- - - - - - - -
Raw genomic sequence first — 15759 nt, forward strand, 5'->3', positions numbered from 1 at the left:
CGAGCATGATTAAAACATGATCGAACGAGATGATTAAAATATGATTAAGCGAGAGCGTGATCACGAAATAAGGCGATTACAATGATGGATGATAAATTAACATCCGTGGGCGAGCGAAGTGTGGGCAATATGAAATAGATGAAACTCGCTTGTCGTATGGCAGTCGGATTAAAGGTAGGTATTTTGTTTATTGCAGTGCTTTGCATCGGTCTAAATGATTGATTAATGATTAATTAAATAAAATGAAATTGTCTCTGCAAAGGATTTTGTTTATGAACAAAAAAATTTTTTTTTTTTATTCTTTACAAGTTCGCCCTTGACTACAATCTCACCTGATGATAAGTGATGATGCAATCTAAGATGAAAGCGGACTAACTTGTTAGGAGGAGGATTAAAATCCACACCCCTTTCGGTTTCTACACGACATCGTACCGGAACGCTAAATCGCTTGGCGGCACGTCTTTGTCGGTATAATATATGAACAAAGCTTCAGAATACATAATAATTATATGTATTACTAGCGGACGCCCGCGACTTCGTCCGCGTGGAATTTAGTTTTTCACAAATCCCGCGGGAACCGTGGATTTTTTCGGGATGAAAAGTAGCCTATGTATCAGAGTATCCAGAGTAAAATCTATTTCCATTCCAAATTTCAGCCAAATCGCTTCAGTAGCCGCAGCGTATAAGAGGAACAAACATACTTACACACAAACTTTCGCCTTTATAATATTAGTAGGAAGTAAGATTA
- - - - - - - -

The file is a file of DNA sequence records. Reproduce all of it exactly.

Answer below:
Raw genomic sequence first — 15759 nt, forward strand, 5'->3', positions numbered from 1 at the left:
CGAGCATGATTAAAACATGATCGAACGAGATGATTAAAATATGATTAAGCGAGAGCGTGATCACGAAATAAGGCGATTACAATGATGGATGATAAATTAACATCCGTGGGCGAGCGAAGTGTGGGCAATATGAAATAGATGAAACTCGCTTGTCGTATGGCAGTCGGATTAAAGGTAGGTATTTTGTTTATTGCAGTGCTTTGCATCGGTCTAAATGATTGATTAATGATTAATTAAATAAAATGAAATTGTCTCTGCAAAGGATTTTGTTTATGAACAAAAAAATTTTTTTTTTTTATTCTTTACAAGTTCGCCCTTGACTACAATCTCACCTGATGATAAGTGATGATGCAATCTAAGATGAAAGCGGACTAACTTGTTAGGAGGAGGATTAAAATCCACACCCCTTTCGGTTTCTACACGACATCGTACCGGAACGCTAAATCGCTTGGCGGCACGTCTTTGTCGGTATAATATATGAACAAAGCTTCAGAATACATAATAATTATATGTATTACTAGCGGACGCCCGCGACTTCGTCCGCGTGGAATTTAGTTTTTCACAAATCCCGCGGGAACCGTGGATTTTTTCGGGATGAAAAGTAGCCTATGTATCAGAGTATCCAGAGTAAAATCTATTTCCATTCCAAATTTCAGCCAAATCGCTTCAGTAGCCGCAGCGTATAAGAGGAACAAACATACTTACACACAAACTTTCGCCTTTATAATATTAGTAGGAAGTAAGATTA